Biden unveiled an approximately $2 trillion jobs plan this spring that became the core the infrastructure proposal, as well as another $2 trillion proposal focused on education, climate, and parts of the safety net that Democrats are still debating in Congress.
Major legislative obstacles to both packages slowed their progress, and for months Washington has been consumed by gridlock and tense negotiations that stretched on for days and generated negative publicity for the administration.
Many congressional aides were initially skeptical of Biden's insistence on a bipartisan infrastructure bill, believing that Republican lawmakers would never coalesce around a deal with the White House. And many Republicans did ultimately reject the measure, alleging it would amount to wasteful spending. But 19 Republicans joined 50 Democrats in backing the bill during the August vote. And more than 10 Republicans in the House helped shepherd the bill into law Friday night.
Many of the Republicans who supported the measure were motivated by a mixture of support for the underlying policies and a desire to show that they could work with Biden productively if the White House chose to pursue measures in a bipartisan way.
"Passing major legislation in good faith shows that Democrats don't need to get rid of getting the filibuster, because Republicans will operate in good faith when there's an area for compromise - that was part of the calculation for working with the president," said Donald Schneider, who served as chief economist to Republicans on the House Ways and Means Committee.
Nonpartisan estimates have found the legislation will add more than $250 billion to the deficit over 10 years, as it relies on a series of revenue gimmicks due to GOP aversion to raising taxes on the wealthy and the White House's refusal to raise taxes on Americans earning under $400,000 per year.
Liberal economists say the measure only partially addresses the nation's economic needs and that the White House must be committed to doing far more. Darrick Hamilton, an economist at the New School, said Biden's presidency would be "inadequate and incomplete" if he only passes the bipartisan infrastructure bill. Biden's plans to enact universal prekindergarten, measures to combat climate change, and other welfare expansions remain tied up in both the House and Senate, with no clear resolution at hand.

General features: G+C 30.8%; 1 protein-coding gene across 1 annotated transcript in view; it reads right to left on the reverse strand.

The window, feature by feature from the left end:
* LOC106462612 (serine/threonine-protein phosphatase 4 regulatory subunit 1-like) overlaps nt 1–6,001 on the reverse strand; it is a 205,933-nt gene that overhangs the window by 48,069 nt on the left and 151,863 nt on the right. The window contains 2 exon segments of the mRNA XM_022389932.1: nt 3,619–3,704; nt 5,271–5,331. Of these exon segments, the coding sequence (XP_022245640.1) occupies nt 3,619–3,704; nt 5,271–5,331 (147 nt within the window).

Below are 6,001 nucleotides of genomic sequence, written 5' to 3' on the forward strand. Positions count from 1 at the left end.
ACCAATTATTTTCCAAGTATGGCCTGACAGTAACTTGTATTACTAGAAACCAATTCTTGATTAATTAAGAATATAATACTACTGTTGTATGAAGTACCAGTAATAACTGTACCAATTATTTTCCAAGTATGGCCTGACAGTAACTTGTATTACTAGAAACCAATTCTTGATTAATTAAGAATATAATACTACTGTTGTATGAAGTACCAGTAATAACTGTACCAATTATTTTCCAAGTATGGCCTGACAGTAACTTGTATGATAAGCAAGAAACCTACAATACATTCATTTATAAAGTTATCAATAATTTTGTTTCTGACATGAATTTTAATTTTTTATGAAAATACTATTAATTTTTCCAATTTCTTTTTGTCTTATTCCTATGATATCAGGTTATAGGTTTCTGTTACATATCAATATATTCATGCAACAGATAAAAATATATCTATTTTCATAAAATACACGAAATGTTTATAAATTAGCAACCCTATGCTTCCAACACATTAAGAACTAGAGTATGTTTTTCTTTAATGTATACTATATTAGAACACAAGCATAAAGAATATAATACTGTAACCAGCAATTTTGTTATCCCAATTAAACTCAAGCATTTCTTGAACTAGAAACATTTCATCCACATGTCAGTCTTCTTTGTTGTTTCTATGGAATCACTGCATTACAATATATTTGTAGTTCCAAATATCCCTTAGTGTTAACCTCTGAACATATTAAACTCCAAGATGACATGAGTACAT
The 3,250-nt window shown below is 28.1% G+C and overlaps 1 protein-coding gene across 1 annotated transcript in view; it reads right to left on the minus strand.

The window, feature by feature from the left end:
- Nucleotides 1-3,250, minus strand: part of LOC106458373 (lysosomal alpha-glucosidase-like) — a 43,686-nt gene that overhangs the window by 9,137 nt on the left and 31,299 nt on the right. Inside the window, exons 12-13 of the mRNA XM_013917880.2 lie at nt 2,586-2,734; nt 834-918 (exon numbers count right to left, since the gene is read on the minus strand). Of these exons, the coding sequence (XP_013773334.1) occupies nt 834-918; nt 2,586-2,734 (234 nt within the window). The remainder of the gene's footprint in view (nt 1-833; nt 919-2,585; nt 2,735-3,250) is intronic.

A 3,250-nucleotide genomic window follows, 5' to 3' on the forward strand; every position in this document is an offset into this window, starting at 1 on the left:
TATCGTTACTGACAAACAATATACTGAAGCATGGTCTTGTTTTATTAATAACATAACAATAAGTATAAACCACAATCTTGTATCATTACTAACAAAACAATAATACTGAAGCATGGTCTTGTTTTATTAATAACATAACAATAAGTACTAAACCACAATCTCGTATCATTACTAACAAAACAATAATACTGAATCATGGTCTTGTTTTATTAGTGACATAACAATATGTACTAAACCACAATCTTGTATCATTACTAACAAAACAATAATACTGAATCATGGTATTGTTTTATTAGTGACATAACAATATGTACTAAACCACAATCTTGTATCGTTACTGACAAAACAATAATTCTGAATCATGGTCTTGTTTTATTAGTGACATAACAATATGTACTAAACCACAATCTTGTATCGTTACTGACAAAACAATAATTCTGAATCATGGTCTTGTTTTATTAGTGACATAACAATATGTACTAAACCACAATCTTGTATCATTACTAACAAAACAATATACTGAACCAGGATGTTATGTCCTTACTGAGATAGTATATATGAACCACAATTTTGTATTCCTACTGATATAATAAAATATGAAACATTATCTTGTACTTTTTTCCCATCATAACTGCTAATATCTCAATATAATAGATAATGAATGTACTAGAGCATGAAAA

"If this is all we end up with, then it's a missed opportunity and more of the same," Hamilton said. "it's definitely not enough."
Still, the White House will welcome the passage of even part of their agenda. Biden's approval rating has slipped steadily for months as the administration was caught flat-footed by the resurgence of the pandemic, unexpected inflation, and crises abroad. But on Friday, White House aides saw reason to believe their fortunes could be turning - with signs of the virus receding, the economy posting its best jobs data in months on Friday, and progress emerging on long-stalled parts of the president's economic agenda.
Rendell, the former governor of Pennsylvania, urged the administration to send senior officials to every significant infrastructure groundbreaking across the country next year. He said every congressional Democrats should hammer the following message: "President Trump could not do infrastructure for years with a Republican Congress, but President Biden delivered the biggest infrastructure package since Eisenhower."
Published : November 07, 2021
By : The Washington Post